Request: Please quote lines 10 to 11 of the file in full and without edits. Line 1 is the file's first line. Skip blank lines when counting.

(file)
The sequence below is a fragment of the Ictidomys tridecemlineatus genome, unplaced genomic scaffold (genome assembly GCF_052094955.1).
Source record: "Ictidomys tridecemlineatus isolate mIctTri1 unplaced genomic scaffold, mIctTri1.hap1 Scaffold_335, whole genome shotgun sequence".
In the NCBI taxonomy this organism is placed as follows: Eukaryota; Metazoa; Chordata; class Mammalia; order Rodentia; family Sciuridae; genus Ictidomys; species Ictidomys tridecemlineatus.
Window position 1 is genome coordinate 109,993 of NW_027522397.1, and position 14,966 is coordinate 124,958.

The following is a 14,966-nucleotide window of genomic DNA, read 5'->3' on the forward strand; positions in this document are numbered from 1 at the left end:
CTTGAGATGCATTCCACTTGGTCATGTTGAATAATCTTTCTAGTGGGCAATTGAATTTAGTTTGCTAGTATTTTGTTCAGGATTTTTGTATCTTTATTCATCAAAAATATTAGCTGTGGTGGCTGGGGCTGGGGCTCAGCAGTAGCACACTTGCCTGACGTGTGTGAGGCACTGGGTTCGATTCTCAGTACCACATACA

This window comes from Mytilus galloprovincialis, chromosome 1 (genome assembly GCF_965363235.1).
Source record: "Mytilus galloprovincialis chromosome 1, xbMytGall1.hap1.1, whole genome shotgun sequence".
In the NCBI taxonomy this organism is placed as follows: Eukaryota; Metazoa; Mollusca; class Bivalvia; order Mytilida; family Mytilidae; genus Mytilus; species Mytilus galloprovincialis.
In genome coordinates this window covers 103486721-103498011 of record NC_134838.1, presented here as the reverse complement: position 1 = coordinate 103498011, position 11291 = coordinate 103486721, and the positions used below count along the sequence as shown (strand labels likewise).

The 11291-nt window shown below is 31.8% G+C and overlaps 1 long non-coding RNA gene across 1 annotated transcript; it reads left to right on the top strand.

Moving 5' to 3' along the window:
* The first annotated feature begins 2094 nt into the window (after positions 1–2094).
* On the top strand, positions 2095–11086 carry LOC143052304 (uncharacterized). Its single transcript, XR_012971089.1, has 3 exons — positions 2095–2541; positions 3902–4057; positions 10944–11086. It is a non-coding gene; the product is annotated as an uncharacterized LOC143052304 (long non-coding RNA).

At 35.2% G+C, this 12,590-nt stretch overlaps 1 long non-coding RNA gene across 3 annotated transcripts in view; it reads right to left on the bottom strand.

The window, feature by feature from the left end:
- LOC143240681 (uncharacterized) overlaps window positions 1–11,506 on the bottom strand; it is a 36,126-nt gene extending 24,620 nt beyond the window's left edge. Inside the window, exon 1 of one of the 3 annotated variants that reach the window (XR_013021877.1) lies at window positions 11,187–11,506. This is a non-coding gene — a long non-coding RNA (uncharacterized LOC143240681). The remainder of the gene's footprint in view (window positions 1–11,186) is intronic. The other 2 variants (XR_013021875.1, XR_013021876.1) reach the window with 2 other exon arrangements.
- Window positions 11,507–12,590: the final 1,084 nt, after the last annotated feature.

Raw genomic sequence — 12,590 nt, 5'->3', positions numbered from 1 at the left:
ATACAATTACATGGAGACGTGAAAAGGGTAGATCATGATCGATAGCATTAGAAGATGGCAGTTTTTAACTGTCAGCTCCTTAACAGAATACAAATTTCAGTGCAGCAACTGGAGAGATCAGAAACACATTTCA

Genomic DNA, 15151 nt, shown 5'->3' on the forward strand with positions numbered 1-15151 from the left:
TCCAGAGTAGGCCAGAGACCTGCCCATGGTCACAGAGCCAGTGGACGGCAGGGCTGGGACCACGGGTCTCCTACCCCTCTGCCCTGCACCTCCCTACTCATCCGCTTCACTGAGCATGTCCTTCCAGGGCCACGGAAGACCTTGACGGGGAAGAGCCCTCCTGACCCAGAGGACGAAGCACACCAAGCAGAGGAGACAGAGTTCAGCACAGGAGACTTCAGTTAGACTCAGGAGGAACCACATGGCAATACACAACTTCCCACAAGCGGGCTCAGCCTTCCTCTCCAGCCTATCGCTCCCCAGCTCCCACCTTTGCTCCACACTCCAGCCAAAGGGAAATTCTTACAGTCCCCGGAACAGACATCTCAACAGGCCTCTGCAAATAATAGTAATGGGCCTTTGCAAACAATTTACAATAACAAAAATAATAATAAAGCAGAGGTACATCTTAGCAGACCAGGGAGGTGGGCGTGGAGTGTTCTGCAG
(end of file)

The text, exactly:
In genome coordinates this window covers 103486721-103498011 of record NC_134838.1, presented here as the reverse complement: position 1 = coordinate 103498011, position 11291 = coordinate 103486721, and the positions used below count along the sequence as shown (strand labels likewise).

The 11291-nt window shown below is 31.8% G+C and overlaps 1 long non-coding RNA gene across 1 annotated transcript; it reads left to right on the top strand.